KW: We see him as a cornerback and we need some help over there. But you look at his tape, and he's a great athlete -- great in the return game, really good as a slot receiver and they played him at Wildcat quarterback. Like a lot of guys we got, he can run. He needs to get a little bigger, a little stronger to compete at the Big Ten level, but he's a very athletic kid. We'll use him on returns starting out and defensively. But he has flexibility. When you evaluate his tape, you see him making plays with the ball in his hands. He's pretty skilled there. Same goes for some of our defensive backs like Antonio Allen. Chase Dutra is a running back hybrid; he could be a safety. Noel Padmore, guys like that.
How much do you think you strengthened your defensive front seven with this class?
KW: Again, we don't lose a lot. We only lose two D-tackles defensively. A lot of those guys are back and we need to make a bunch of strides there. We got two junior college D-tackles. Jordan Heiderman, he's already in school. Then you've got Chris Cormier. Our high school guys, Darius Latham and Maurice Swain, those are two 6-5, 6-6, 280-to-300 pound kids who can run. Patrick Dougherty is another inside guy. David Kenney is an edge guy. Steven Funderburk and T.J. Simmons are linebackers already in school and two really good athletes. Clyde Newton, he ran for the most yards of any running back we signed. Marcus Oliver was the conference player of the year in a big-time Ohio league.
So we've got four 'backers, six guys up front, and three of them are already in school. You'll see a lot of those guys in the two-deep mix right away. We signed a couple of fast guys. The big guys are a little bit more blessed athletically then we've recruited in years past. ... The really good teams, everybody has got a fast guy, whether it's a running back or a fast receiver or a defensive back. The best teams are fast with the big people. We didn't hit home runs or go off the charts like some people do. But for Indiana, the overall athleticism is pretty good.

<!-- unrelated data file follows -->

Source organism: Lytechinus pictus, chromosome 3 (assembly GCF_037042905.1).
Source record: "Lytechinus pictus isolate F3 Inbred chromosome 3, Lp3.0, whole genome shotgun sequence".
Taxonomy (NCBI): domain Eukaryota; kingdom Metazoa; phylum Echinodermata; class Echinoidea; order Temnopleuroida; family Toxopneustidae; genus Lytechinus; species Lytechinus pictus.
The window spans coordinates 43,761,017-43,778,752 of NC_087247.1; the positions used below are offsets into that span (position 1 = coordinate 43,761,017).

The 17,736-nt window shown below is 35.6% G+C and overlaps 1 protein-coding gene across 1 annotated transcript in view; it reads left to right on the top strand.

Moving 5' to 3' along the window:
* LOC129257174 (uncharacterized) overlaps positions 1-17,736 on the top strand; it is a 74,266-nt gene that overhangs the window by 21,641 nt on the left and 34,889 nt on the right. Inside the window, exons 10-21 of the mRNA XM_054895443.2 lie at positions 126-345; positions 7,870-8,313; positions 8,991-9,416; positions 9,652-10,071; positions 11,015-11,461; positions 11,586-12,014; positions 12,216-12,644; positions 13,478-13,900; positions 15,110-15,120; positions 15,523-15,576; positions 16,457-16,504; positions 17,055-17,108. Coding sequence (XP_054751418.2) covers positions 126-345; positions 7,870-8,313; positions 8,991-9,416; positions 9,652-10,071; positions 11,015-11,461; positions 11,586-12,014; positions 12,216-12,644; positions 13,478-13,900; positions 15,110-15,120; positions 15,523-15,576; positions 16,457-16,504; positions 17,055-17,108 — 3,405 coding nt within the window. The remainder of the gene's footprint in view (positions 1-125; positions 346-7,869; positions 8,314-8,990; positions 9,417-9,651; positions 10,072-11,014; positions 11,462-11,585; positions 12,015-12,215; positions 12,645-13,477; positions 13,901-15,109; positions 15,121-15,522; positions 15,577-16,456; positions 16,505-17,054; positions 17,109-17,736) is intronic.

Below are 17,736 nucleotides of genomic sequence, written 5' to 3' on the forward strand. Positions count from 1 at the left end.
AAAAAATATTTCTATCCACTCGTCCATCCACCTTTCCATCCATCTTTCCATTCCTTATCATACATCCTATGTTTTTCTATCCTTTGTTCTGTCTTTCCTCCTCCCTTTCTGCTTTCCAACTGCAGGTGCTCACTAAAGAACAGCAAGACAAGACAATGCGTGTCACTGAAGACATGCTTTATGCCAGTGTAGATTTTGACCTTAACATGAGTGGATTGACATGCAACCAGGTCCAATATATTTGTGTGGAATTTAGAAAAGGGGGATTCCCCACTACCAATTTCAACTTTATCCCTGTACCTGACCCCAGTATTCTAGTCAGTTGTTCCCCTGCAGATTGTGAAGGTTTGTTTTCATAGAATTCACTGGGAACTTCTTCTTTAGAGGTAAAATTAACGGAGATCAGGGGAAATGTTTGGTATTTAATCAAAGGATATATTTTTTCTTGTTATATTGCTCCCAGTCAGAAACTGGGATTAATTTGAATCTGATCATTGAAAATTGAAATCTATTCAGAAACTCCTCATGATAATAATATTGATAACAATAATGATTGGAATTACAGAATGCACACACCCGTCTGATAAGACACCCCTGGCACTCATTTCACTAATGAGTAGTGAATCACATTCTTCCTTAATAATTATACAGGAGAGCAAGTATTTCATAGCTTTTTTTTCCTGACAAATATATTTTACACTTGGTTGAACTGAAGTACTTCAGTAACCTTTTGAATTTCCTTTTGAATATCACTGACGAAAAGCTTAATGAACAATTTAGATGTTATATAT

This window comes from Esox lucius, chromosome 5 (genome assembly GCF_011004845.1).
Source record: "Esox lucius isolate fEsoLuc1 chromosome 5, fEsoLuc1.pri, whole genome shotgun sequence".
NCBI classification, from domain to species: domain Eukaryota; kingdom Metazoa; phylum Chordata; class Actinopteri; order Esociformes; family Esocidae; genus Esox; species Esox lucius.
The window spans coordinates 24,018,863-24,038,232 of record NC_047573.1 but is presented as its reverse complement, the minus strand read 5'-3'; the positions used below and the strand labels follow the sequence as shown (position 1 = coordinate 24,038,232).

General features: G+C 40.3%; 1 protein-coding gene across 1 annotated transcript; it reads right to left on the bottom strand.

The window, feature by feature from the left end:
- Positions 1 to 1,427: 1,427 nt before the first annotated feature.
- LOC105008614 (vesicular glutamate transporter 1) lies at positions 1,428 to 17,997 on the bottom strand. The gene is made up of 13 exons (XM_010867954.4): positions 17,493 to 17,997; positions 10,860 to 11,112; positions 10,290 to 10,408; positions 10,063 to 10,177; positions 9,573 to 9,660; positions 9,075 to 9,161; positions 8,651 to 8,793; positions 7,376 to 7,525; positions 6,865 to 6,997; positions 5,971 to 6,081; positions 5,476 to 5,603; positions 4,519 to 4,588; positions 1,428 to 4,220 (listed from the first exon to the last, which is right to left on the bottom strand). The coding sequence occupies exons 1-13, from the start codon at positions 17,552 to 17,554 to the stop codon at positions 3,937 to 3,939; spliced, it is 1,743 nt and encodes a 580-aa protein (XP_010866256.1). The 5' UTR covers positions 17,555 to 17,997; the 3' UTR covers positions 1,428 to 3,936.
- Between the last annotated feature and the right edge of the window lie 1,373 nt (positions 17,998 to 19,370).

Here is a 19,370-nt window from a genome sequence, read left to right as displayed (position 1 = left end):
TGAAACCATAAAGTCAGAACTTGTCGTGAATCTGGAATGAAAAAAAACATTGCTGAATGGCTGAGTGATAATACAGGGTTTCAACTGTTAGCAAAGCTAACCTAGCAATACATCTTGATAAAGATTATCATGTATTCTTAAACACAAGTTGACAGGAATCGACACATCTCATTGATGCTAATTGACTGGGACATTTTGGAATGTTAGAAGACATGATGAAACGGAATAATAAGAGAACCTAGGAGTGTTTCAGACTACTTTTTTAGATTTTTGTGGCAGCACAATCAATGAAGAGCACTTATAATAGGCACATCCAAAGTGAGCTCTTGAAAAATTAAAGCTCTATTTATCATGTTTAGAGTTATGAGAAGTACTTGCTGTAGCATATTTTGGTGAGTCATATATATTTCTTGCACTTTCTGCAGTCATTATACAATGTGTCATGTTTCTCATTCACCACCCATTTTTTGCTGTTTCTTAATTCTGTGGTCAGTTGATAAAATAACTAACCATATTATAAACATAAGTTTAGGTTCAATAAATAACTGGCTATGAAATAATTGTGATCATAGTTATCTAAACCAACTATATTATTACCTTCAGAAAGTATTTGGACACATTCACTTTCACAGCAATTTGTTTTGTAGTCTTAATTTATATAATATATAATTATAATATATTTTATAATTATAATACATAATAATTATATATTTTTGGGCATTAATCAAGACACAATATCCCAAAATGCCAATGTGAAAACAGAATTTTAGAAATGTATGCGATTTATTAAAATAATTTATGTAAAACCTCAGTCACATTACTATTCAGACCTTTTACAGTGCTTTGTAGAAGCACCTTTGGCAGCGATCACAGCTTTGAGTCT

You've thrown a lot of true freshmen into the fire the past couple of years. Are you to the point where you won't have to do that as much with these players, or do you expect plenty to play right away?
KW: It's a great question. Are we mature enough to take the entitlement out of, "Just because I'm a returning starter, this my job" versus just keep getting better? We've got a bunch of guys coming back, but they are a bunch of guys who were 4-8. And that's not the standard that were trying to establish or the culture we want to build. Just because you started, that's cool, but we're still not at the level we need to play at.
These recruits coming in, their skill set may be better than the guys in front of them. Now the guys in front of them are older, we've been coaching them and developing them and they might be farther along. But the starting points of some of these recruits are higher maybe than previous years with guys that play. So I believe in competition. I believe in the more we can get that environment going where you're fighting to get on the field, and we like to play multiple guys on offense and defense with as fast as we play.
When you don't play games, it can be a negative. Man, these kids make such a big commitment, in any program. It's year-round training. So, yeah, a guy might be better five years down the road, but sometimes you lose kids and they don't develop right if you don't get them on the field. You get one more year if you redshirt them, but once they play in that game I think the winter workouts, the summer workouts are a lot more positive. We haven't promised any of these guys that they'll play, but I bet you''ll see a bunch of them out there in the fall.